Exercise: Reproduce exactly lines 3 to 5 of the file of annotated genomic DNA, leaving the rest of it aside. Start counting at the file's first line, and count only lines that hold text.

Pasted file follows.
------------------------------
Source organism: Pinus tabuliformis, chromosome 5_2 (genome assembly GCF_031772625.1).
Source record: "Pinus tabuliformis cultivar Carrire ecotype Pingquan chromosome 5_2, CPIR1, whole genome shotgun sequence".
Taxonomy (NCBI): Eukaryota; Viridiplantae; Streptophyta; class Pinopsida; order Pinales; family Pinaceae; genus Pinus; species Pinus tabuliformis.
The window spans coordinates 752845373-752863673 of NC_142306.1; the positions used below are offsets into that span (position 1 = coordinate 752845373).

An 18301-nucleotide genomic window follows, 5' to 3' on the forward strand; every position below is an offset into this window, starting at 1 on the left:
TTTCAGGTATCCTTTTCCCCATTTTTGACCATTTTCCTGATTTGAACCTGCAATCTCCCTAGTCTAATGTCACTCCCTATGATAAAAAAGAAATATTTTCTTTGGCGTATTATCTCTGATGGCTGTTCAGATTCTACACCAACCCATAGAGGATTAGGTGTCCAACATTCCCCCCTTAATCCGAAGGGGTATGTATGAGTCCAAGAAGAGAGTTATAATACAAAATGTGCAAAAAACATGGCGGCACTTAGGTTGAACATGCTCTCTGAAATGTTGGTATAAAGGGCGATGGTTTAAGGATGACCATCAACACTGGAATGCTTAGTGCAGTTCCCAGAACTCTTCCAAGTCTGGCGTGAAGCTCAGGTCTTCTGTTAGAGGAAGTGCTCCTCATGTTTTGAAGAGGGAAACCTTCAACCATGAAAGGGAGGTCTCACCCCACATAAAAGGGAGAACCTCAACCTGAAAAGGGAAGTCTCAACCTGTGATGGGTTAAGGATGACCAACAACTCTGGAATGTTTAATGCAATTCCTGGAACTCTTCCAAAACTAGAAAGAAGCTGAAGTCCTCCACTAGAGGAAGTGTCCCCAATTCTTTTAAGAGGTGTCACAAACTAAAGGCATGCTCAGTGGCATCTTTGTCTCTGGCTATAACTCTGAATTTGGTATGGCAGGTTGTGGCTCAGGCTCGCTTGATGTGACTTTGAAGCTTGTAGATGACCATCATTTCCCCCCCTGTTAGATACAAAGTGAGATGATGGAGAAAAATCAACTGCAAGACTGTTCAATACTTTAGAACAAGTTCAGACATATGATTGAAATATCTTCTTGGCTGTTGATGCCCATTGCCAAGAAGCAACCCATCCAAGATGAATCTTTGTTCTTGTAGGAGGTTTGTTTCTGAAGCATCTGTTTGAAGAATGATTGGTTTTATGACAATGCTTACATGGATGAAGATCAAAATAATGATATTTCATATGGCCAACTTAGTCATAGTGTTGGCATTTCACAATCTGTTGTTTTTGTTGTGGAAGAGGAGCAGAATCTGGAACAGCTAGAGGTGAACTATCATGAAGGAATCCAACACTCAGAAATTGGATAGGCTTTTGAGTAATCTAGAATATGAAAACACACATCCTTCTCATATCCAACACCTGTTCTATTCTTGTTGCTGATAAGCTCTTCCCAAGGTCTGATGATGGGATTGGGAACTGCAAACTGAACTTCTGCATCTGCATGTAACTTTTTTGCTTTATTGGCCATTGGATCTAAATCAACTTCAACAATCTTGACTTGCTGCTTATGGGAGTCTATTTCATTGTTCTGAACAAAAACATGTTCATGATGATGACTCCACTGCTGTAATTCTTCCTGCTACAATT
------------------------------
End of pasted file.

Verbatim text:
Taxonomy (NCBI): Eukaryota; Viridiplantae; Streptophyta; class Pinopsida; order Pinales; family Pinaceae; genus Pinus; species Pinus tabuliformis.
The window spans coordinates 752845373-752863673 of NC_142306.1; the positions used below are offsets into that span (position 1 = coordinate 752845373).

An 18301-nucleotide genomic window follows, 5' to 3' on the forward strand; every position below is an offset into this window, starting at 1 on the left: